Carol Shields: Mary Swann, Fourth Estate, 1990.
This book has a similar premise as The Mystery of Henri Pick by David Foenkinos – the unexpected legacy of a simple person from the countryside, whom nobody believed to have literary ambitions – but goes in a slightly different, although equally funny direction. While Foenkinos mocks the Parisian publishing coterie, Carol Shields mocks the academic world trying to build up all sorts of theories about Mary Swann and her poetic influences.
Mary Swann was a (fictional) uneducated farmer’s wife, living on a remote smallholding in Ontario. She diffidently brought her poems in a paper bag to a small local publisher, a mere few hours before her husband brutally murdered her. Only a small number of her limited edition of poems published in 1966 are known to exist – but her fame is beginning to grow (as the book opens) and Sarah Maloney is a Chicago-based academic who is planning to organise a symposium dedicated to the life and work of this niche poet.
As everyone prepares for the symposium, we see Mary Swann and her legacy through the eyes of Sarah Maloney, feminist scholar, Morton Jimroy, insufferable would-be biographer, Rose Hindmarch, the librarian in Mary’s hometown, said to be Mary’s closest friend, and Frederic Cruzzi, the publisher. The final section of the book takes place at the actual symposium and (although the action and denouement turns a bit silly and far-fetched) is the funniest description of pretentious academic conferences that I have ever suffered through.
What the book brilliantly conveys is how we want to find something deeper, more meaningful in people’s lives (and literature) and how we are ready to deceive ourselves and others in the desire to improve upon reality. There is a wonderfully funny passage where the biographer tries to force his fanciful interpretation of Mary Swann despite the more down-to-earth explanations of those who knew her.
‘…in Swann’s work the spiritual impulse shines like a light on every detail of weather or habit or natural object. The quest for the spiritual. The lust for the spiritual.’
Spirituality from Mary Swann? That rough-featured woman who never once went to church?…
‘You don’t suppose that Swann felt her spirituality was, well, less explicit than it was for regular churchgoers in the area. That it was outside the bounds, as it were, of church doctrine?’…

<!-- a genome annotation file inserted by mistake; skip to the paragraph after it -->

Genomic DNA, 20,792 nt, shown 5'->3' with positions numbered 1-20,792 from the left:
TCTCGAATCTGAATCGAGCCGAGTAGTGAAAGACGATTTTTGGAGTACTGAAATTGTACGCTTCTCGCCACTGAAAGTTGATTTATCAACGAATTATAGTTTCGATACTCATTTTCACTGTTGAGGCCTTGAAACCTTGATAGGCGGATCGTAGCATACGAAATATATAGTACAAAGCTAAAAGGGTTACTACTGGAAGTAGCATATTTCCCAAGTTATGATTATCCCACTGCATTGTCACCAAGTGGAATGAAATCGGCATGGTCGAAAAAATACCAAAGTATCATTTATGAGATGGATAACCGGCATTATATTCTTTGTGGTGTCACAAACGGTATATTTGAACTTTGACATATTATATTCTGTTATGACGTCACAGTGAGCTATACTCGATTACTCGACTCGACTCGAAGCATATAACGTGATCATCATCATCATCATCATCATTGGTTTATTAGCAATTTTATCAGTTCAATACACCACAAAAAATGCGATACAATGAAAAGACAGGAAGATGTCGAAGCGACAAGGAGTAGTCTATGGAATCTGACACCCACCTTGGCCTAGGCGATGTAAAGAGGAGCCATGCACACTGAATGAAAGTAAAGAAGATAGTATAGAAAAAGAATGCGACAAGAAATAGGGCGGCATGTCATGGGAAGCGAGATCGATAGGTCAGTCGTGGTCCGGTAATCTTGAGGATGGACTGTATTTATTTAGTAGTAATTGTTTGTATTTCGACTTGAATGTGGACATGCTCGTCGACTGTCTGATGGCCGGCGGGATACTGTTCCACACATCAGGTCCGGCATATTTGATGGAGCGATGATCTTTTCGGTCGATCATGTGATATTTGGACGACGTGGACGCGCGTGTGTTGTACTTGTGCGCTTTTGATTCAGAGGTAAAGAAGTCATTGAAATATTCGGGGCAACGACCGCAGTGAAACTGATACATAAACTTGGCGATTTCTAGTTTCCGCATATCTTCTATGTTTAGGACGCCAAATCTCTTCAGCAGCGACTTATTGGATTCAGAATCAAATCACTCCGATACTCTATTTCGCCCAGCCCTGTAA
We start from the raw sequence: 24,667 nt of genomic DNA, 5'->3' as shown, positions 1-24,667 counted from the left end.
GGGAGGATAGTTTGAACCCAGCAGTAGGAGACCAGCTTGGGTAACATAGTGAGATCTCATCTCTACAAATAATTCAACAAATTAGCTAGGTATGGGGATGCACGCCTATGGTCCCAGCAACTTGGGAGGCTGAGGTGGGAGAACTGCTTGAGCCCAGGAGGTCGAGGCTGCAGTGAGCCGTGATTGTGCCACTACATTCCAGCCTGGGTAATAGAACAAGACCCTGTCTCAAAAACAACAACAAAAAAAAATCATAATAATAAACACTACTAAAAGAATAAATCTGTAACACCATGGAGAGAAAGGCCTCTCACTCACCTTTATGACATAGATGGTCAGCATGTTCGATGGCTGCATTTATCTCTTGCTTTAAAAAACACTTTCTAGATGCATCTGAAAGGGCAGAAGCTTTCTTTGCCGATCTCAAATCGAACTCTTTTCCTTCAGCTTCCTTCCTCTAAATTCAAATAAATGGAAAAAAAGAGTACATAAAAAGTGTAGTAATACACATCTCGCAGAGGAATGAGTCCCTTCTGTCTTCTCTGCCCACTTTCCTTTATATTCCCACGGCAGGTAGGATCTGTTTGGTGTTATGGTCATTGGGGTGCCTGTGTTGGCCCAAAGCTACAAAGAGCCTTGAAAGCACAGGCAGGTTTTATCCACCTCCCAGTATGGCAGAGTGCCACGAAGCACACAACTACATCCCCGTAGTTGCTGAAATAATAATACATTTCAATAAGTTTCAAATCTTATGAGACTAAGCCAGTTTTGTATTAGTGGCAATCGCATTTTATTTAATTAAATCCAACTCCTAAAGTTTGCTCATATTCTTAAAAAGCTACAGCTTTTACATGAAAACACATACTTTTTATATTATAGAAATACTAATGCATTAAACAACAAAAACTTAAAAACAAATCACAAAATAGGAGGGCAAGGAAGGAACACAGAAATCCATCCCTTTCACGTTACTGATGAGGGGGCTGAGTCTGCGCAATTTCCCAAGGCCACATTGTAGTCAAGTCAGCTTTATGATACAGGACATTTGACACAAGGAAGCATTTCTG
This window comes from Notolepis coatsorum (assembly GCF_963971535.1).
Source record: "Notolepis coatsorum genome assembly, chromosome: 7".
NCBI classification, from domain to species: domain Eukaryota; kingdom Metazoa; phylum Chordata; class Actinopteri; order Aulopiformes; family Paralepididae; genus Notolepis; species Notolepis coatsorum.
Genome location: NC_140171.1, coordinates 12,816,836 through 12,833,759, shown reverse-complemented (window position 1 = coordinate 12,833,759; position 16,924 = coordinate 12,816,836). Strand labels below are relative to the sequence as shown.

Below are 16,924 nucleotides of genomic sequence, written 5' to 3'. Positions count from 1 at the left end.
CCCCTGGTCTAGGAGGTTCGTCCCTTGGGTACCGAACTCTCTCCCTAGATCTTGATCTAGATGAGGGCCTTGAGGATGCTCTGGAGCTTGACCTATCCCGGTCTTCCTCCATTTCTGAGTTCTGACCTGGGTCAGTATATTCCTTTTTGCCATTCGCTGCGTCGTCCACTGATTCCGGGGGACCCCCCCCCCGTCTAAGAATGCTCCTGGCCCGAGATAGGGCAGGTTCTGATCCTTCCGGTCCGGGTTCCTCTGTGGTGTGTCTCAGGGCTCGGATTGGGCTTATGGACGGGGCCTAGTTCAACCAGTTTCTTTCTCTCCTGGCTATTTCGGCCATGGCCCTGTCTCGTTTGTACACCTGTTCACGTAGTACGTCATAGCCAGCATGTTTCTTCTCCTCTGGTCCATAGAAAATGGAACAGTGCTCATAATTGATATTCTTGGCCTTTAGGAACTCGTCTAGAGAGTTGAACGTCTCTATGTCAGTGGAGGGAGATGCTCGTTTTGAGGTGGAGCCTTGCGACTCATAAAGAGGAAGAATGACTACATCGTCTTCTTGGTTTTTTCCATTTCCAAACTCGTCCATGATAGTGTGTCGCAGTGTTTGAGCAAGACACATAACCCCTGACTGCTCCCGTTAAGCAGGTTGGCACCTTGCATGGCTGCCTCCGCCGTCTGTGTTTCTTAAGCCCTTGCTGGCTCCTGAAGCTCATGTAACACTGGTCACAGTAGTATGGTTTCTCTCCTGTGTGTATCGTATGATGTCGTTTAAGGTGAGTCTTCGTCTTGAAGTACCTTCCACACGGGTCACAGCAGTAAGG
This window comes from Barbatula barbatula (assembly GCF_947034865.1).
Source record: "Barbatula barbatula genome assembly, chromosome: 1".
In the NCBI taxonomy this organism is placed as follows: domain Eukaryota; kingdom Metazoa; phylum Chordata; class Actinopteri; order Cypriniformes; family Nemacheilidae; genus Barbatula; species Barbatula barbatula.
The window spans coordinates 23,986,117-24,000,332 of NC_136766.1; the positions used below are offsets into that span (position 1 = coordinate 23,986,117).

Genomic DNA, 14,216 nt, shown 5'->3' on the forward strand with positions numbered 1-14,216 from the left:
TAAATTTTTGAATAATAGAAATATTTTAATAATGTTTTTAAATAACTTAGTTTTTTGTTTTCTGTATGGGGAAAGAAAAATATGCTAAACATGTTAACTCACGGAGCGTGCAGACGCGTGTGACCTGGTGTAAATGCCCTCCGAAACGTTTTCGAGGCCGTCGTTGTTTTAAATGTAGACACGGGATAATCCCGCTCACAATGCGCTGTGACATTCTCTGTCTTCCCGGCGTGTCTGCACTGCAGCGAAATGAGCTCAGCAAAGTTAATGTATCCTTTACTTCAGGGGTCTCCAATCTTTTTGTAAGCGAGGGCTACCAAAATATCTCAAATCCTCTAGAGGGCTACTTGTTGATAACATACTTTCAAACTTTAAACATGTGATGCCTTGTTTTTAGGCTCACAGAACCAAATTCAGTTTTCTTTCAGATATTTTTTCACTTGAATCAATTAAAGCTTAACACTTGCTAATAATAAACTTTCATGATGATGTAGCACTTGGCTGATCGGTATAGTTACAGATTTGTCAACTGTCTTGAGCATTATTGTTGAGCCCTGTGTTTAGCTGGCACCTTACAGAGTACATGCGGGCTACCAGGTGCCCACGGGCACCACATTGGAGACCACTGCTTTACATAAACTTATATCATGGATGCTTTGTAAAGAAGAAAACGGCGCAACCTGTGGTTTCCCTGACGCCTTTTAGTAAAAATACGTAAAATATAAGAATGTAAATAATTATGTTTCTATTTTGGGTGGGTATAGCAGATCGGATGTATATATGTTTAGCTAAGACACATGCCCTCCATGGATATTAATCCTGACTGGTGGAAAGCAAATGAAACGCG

‘I see what you mean, Mr Jimroy. Morton. But I really think, well, it was probably a question of not having the right kind of clothes.’
It is not a book for mystery fans (we never really discover what happened to get Mary killed), nor for those expecting a tight plot or character development. It is a book that will appeal mostly to those deeply steeped in the literary world.
Along the way, we encounter extremely recognisable characters (I have known a few Morton Jimroys and Willard Langs in my time), and witty observations (whether true or not, they are very revealing of the character that utters them) such as:
Clever men create themselves, but clever women… are created by their mothers. Women can never quite escape their mother’s cosmic pull, nor their lip-biting expectations of their faulty love…. I have all her little judgements filed away, word perfect… women carry with them the full freight of their mother’s words.
Or this about literary biographies (worth noting that Carol Shields was a novelist, poet, playwright, literary critic and biographer, so she was familiar with the entire range of literary figures and hangers-on that she portrays in this book):
Jimroy detests the popular fallacy that biographers fall in love with their subjects… so easy, so coy… such an invitation to sentimentality… Writing biography is the hardest work in the world and it can, just as easily as not, be an act of contempt…The longer he spent closeted with the Pound papers… the more he desired to hold the man up to ridicule… When a line of Pound’s poetry failed to yield to analysis, he left it for the stubborn little nut of pomposity it was. Let Pound be his own hangman… Why should a biographer be expected to explain, justify, interpret or even judge?
I loved the description of the librarian Rose gorging on her favourite genre: spy thrillers.
What Rose Hindmarch appreciates in most tales of espionage is the fine clean absence of extenuating circumstances… the way the universe falls so sparely into two equal parts, good on one side, evil on the other. There’s nothing random about the world of espionage… Rose postpones a trip to the bathroom, though her bladder is burning.
There were some passages, particularly in the section dedicated to the publisher, where the long lists of people and actions became repetitive and tiresome. Carol Shield’s best known work is The Stone Diaries, and this is not at that level, but it was a very enjoyable read nevertheless. I’d previously read some of her essays and quotes, and was lucky to find this novel at the second-hand shelves outside the Waterstones Gower Street (which I still call Dillons, as it was when I first moved to London), but I will certainly try to find more of her work.